15 June 2009 05:27
Later this week, the Vancouver Canadians baseball team will play its much-anticipated season opener at Nat Bailey Stadium.
Expect the scene to be an upbeat one — from the singing of Take Me Out To The Ball Game to Little Leaguers cheerfully chasing foul balls in the bleachers.
But not far away, in the Downtown Eastside, a far less happy baseball story is being played out.
At Oppenheimer Park, in Vancouver’s old Japantown neighbourhood, the historic playing field of the Asahi baseball team is being demolished. The City of Vancouver is removing the ball diamond as part of its renovation of the park. Continue reading
Filed under Culture, Environment, Green Space, Heritage, Immigration, Japan, Neighbourhoods, Parks, Politics, Protest, Sports, Vancouver
MAJOR LEAGUE SOCCER AWARDS VANCOUVER
EXPANSION TEAM FOR 2011
League’s 17th Team to Play in Newly-Renovated BC Place
NEW YORK (Wednesday, March 18, 2009) – Vancouver, British Columbia, will be the home of Major League Soccer’s 17th team, MLS Commissioner Don Garber announced today. The Vancouver MLS team will begin play in 2011 at the newly-renovated BC Place Stadium in the city’s downtown entertainment district. The venue will undergo approximately $365 million CDN in improvements before the new MLS team takes to the field, and will have a seamless 20,000-seat soccer-specific configuration. Continue reading
In an interview with the New York Times Goal Blog‘s Douglas B. McIntyre on Friday, Major League Soccer commissioner Don Garber makes the case for the (relatively) recently established franchises in Toronto and Seattle serving as templates for future expansion teams.
And where will these expansion franchises be? To date, Garber hasn’t been saying, at least not officially — though an announcement could be coming within days.
But in a question about MLS concerns about fan support (or lack thereof) in Miami, Garber doesn’t hesitate to indicate what cities do have his confidence. Continue reading
A great update from Robert Wagman of SoccerTimes on Vancouver’s bid to be one of two chosen expansion franchises for Major League Soccer (MLS).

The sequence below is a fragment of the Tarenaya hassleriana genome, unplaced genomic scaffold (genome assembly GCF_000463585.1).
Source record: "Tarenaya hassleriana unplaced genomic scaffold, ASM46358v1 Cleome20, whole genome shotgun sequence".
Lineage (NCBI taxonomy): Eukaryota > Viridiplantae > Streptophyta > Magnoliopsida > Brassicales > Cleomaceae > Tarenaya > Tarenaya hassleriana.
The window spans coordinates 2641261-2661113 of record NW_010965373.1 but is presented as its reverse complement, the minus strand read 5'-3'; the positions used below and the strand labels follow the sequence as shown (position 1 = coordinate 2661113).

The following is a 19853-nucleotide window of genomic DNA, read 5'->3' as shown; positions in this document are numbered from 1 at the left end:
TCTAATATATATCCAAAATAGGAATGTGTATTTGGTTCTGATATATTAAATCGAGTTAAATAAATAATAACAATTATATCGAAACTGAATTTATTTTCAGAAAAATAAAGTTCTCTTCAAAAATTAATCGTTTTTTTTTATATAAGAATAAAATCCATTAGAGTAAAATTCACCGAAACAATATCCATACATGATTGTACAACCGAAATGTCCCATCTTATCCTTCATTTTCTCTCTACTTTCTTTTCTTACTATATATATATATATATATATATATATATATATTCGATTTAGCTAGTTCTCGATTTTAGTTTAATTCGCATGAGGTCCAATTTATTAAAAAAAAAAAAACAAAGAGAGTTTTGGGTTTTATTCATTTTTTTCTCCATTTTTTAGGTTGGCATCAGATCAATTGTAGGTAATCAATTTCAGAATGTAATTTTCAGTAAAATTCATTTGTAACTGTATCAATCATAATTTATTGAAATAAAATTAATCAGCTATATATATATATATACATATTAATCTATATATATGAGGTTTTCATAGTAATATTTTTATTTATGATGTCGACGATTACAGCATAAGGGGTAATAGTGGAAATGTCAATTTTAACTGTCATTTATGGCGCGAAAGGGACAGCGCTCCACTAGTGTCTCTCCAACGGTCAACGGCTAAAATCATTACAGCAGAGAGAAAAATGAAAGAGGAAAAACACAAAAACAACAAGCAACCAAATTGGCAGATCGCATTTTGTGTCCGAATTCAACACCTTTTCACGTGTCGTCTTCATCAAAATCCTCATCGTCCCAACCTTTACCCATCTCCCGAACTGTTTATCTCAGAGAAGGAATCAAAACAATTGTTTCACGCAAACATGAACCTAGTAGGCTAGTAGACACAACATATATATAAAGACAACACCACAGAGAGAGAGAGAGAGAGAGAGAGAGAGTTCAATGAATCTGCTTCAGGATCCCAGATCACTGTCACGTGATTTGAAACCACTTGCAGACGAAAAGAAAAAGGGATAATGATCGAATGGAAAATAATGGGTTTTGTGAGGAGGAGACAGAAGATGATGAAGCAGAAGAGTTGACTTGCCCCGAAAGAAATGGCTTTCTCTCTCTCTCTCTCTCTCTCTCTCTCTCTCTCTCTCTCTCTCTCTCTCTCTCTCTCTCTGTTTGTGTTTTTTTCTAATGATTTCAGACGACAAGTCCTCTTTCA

Montreal, for reasons that are still somewhat unclear, has been removed (or removed itself, depending on who you believe) from the bidding, and that opens the door for the Vancouver and Ottawa bids — at least if you believe that the MLS wants to award at least one franchise to a Canadian city.
But given the current economic climate, it seems that all bets are off. Not only is Montreal out of the running, but Miami is making new demands in its bid.
None of this is helping Vancouver, however. Continue reading
October 12, 2008
It’s been a turbulent couple of weeks for the Vancouver Olympic Organizing Committee.
Last week, at a Toronto forum on amateur sport, federal politicians scrapped over the long-simmering issue of including women’s ski jumping at the 2010 Games. This comes on top of Canadian ski jumper Zoya Lynch joining a lawsuit aimed at forcing VANOC to bring the women’s event into the Olympics mix.
But it doesn’t end there.
Many British Columbians were left shaking their heads in the wake of the recent decision to ban the charity Right To Play from the athletes village in 2010.
And now folks in Vancouver are coming to grips with the impact of the global financial crunch on the construction of that same athletes village — raising the grim spectre of taxpayers bailing out the project if funding dries up. Continue reading
Filed under 2010 Winter Olympics, Architecture, British Columbia, Commuting, Culture, Gentrification, Neighbourhoods, Politics, Protest, Real Estate, Sports, Transportation, Vancouver, Vancouver Province Columns
Friday, June 29, 2007
The beginning of summer marks the arrival of cheery festivals and outdoor parties to the Lower Mainland — a time when folks can indulge in the best of music, recreation and exotic foods, while soaking up the sunshine.
This being Greater Vancouver, however, there’s often a dark side to the good times, in the form of belligerent and violent drunks.
The efforts made to police these rowdies are not only a drag on taxpayers, they’re an embarrassment to the community.
So why is it that, year after year, we continue to tolerate the same adolescent antics? Continue reading
Monday, April 30, 2007
Vancouver has great sports fans — that much has been proven once again during this latest Canucks run in the Stanley Cup playoffs, regardless of how far they go. The fandom extends beyond hockey to other sports, including football, soccer and baseball.
Here’s what missing from this scenario: iconic, world-class outdoor stadiums for a vibrant sports culture. Think Fenway Park in Boston or Wrigley Field in Chicago.
This is a shame. Compare our situation to that of our southerly neighbour Seattle, home to some of the continent’s finest sporting venues.